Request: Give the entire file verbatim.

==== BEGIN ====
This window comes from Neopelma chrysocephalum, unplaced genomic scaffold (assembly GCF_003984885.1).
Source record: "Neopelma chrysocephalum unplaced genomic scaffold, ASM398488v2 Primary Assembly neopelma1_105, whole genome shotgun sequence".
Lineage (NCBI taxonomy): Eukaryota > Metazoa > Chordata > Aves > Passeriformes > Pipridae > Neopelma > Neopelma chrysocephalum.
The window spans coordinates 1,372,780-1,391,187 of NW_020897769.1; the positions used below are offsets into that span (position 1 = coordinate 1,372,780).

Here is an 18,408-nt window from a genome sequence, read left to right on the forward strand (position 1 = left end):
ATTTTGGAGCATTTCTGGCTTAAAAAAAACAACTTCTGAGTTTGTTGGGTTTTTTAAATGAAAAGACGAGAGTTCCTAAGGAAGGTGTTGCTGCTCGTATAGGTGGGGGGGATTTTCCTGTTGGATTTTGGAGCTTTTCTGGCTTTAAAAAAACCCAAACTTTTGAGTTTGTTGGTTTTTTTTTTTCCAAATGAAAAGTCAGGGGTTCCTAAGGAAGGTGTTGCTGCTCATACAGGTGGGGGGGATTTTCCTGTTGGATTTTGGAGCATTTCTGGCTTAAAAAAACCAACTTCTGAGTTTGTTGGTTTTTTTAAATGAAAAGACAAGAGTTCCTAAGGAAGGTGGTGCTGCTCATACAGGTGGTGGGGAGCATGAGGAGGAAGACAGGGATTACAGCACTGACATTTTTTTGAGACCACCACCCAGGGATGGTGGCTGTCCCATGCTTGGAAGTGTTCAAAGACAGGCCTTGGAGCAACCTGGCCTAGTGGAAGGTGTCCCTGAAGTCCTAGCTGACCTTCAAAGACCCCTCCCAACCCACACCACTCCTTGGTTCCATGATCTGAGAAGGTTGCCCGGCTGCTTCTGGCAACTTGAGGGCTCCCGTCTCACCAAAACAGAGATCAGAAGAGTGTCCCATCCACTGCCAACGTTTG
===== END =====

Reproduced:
This window comes from Neopelma chrysocephalum, unplaced genomic scaffold (assembly GCF_003984885.1).
Source record: "Neopelma chrysocephalum unplaced genomic scaffold, ASM398488v2 Primary Assembly neopelma1_105, whole genome shotgun sequence".
Lineage (NCBI taxonomy): Eukaryota > Metazoa > Chordata > Aves > Passeriformes > Pipridae > Neopelma > Neopelma chrysocephalum.
The window spans coordinates 1,372,780-1,391,187 of NW_020897769.1; the positions used below are offsets into that span (position 1 = coordinate 1,372,780).

Here is an 18,408-nt window from a genome sequence, read left to right on the forward strand (position 1 = left end):
ATTTTGGAGCATTTCTGGCTTAAAAAAAACAACTTCTGAGTTTGTTGGGTTTTTTAAATGAAAAGACGAGAGTTCCTAAGGAAGGTGTTGCTGCTCGTATAGGTGGGGGGGATTTTCCTGTTGGATTTTGGAGCTTTTCTGGCTTTAAAAAAACCCAAACTTTTGAGTTTGTTGGTTTTTTTTTTTCCAAATGAAAAGTCAGGGGTTCCTAAGGAAGGTGTTGCTGCTCATACAGGTGGGGGGGATTTTCCTGTTGGATTTTGGAGCATTTCTGGCTTAAAAAAACCAACTTCTGAGTTTGTTGGTTTTTTTAAATGAAAAGACAAGAGTTCCTAAGGAAGGTGGTGCTGCTCATACAGGTGGTGGGGAGCATGAGGAGGAAGACAGGGATTACAGCACTGACATTTTTTTGAGACCACCACCCAGGGATGGTGGCTGTCCCATGCTTGGAAGTGTTCAAAGACAGGCCTTGGAGCAACCTGGCCTAGTGGAAGGTGTCCCTGAAGTCCTAGCTGACCTTCAAAGACCCCTCCCAACCCACACCACTCCTTGGTTCCATGATCTGAGAAGGTTGCCCGGCTGCTTCTGGCAACTTGAGGGCTCCCGTCTCACCAAAACAGAGATCAGAAGAGTGTCCCATCCACTGCCAACGTTTG